Oscar Talk: Talent Behind The Reader Strikes Back at Those Who Call It a “Holocaust Denial Film”

oscars5The Reader, nominated for Best Picture, Best Actress (Kate Winslet) and five other Academy Awards, essentially is an examination of how a nation, Germany, chooses to deal with the sins of its past.

And yet, some have attacked the movie as a “Holocaust denial film,” saying that Winslet, who has already been honored with a Golden Globe and a Bafta, was too sympathetic in her portrayal  of a female prison camp guard.

the_reader1-520x349Mark Weitzman, head of The Simon Wiesenthal Centre, said  “Essentially it takes a woman who serves in, is responsible for, is complicit in, you pick the words, in the deaths of at least 300 Jews – and her big secret shame is that she’s illiterate.”

The London Jewish Cultural Centre’s head, Trudy Gold, in an interview with Jewish News, also expressed her displeasure with the movie.

“This is just one of a spate of films portraying sympathetic Nazis. This woman acted monstrously, there’s no question about that. The question is have we gotten to the point where we have to make heroines out of Nazis? I do find it a bit sick.”

(Source story)

The talent behind the film, including director Stephen Daldry, David Hare, whose screenplay was adapted from the German bestseller, producer Donna Gigliotti and studio owner Harvey Weinstein, are striking back.

So are leading Jewish voices, including author and activist Elie Wiesel, a Holocaust survivor and Nobel Peace Prize winner.

Here’s the joint statement issued by the filmmakers (caps are theirs), courtesy of the movie’s publicists:

“We are proud of The Reader and everyone who made this film.  It is outrageous and insulting that people have called it a “Holocaust denial film.”  While entitled to their opinion, these allegations are fueled by ignorance and a misunderstanding of the material, and  are based on unsubstantiated arguments.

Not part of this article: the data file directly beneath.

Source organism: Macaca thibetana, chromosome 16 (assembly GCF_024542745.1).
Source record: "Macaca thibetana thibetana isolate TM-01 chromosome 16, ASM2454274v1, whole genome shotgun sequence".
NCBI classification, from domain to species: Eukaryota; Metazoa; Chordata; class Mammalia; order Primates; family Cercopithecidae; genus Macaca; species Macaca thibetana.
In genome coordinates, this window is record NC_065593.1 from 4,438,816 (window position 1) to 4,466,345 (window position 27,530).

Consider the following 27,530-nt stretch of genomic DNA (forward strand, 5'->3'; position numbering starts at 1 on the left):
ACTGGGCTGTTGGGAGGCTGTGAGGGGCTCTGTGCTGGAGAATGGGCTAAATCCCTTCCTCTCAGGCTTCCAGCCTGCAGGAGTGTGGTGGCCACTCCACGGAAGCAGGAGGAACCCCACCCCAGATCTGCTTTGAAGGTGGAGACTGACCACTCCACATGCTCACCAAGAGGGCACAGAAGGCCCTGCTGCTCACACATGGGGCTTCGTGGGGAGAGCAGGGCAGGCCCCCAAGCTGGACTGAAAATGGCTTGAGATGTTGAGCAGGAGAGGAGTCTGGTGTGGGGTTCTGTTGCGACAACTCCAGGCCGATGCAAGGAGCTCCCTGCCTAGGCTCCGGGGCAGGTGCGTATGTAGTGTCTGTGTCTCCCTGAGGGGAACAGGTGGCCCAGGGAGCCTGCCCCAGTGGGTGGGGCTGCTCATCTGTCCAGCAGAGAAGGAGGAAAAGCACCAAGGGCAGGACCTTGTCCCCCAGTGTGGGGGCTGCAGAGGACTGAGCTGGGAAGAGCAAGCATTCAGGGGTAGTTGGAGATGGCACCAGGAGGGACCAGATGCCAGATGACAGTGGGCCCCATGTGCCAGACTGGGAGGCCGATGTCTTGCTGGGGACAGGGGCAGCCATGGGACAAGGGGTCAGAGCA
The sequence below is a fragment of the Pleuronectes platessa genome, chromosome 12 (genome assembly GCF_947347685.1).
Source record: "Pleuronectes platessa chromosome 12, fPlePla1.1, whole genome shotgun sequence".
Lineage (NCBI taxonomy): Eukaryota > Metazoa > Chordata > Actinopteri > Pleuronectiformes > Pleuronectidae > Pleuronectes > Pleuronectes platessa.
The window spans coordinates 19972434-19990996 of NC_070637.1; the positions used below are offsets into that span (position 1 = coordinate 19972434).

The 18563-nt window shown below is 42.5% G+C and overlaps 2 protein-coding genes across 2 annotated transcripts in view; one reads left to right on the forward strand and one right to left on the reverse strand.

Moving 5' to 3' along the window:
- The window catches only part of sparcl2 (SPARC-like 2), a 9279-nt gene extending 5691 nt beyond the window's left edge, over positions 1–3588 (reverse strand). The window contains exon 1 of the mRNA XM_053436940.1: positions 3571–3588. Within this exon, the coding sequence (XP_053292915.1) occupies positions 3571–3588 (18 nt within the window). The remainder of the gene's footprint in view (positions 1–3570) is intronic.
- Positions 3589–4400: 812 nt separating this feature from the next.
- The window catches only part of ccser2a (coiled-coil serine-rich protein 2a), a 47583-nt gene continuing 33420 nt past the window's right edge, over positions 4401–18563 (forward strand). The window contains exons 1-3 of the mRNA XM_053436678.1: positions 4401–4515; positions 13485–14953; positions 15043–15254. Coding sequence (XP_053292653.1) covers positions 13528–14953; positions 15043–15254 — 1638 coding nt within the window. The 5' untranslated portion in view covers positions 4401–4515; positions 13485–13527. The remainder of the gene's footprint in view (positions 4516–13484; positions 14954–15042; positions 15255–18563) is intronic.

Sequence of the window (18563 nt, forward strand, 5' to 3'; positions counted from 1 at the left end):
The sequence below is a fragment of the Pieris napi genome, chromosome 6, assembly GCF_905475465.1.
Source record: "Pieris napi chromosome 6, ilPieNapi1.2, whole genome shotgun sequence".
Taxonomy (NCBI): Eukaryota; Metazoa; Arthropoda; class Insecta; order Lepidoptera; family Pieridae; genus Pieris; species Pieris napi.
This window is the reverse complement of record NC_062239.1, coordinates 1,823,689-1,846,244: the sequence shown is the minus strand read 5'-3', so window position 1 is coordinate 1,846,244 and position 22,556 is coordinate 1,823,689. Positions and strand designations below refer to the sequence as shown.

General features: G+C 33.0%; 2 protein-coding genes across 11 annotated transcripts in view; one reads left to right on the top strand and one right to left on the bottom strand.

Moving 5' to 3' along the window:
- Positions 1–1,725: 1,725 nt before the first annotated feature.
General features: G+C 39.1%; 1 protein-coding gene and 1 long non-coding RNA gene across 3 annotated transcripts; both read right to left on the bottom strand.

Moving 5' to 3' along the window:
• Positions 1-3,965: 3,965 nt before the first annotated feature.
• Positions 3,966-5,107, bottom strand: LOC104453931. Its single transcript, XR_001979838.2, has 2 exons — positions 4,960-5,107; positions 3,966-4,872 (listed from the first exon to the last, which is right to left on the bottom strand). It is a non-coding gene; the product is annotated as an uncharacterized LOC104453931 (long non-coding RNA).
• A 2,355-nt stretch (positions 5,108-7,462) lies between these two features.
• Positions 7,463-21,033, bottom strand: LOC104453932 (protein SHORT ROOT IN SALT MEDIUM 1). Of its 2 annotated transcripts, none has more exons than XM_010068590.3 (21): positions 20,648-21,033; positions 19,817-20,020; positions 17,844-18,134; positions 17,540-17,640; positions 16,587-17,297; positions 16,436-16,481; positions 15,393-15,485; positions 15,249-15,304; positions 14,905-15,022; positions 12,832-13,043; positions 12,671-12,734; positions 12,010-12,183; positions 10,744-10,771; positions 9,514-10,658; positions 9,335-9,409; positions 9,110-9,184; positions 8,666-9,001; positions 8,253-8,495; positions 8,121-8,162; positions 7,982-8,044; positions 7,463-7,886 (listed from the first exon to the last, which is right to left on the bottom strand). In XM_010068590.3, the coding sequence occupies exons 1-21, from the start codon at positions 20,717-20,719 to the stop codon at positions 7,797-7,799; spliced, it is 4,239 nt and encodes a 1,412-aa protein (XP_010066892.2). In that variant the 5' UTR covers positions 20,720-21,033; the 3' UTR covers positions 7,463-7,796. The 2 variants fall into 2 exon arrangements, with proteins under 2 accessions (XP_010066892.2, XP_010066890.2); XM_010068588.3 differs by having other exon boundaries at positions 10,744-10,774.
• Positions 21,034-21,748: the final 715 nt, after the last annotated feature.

The greatest films elicit great debate and conversation. Unfortunately, the recent attacks on The Reader have generated debates, not about the substance of the film, but about what people believe to be the intent of the filmmakers.  To take a piece of art that was constructed with the hard work of many talented people and turn it into propaganda is plain ignorant.  No one is suggesting that The Reader must be beloved by everyone.  On the contrary, there is always room for criticism.  If one does not like the film that is one matter; but to project one’s personal bias on the filmmaker’s objective is wrong and something we could no longer remain silent about.

The Reader is a film about how a generation of Germans lived in the shadow of one of the greatest crimes of the 20th century.  Some detractors of the film have said that it is a piece of Holocaust revisionism; however Holocaust survivors, children of Holocaust survivors and a Nobel Peace Prize winner feel differently.

Elie Wiesel, a Holocaust survivor and Nobel Peace Prize winner, has praised The Reader as “a film that deals powerfully with Germany’s reconciliation with its past.”  He said that ‘it is not about the Holocaust; it is about what Germany did to itself and its future generations.’ He called it ‘a faithful adaptation of an important book, that is still relevant today as genocide continues to be practiced around the world.’ ”

Abe Foxman, national director of the Anti Defamation League, concurs, according to a press release:

“As we move further away from the Holocaust we must continue to tell the story of the Shoah in ways that will reach and touch new generations.  The Reader, which takes place in post-WWII Germany, clearly portrays the horrors of the Holocaust, not visually but intellectually and emotionally.  There is no doubt to what Kate Winslet’s character, Hannah Schmitz, did during the war.  Her guilt is given.  At her trial her crimes are portrayed in detail and she is brought to justice for them.  The Reader is not meant to be a factual re-telling of the Holocaust; for that we have documentaries.  Rather it is about guilt and responsibility that is as important for our times as it was for post-war Germans.”

Will any of the folks associated with the movie, or anyone else, allude to the controversy during the Oscar ceremonies on Sunday night?

Stay tuned.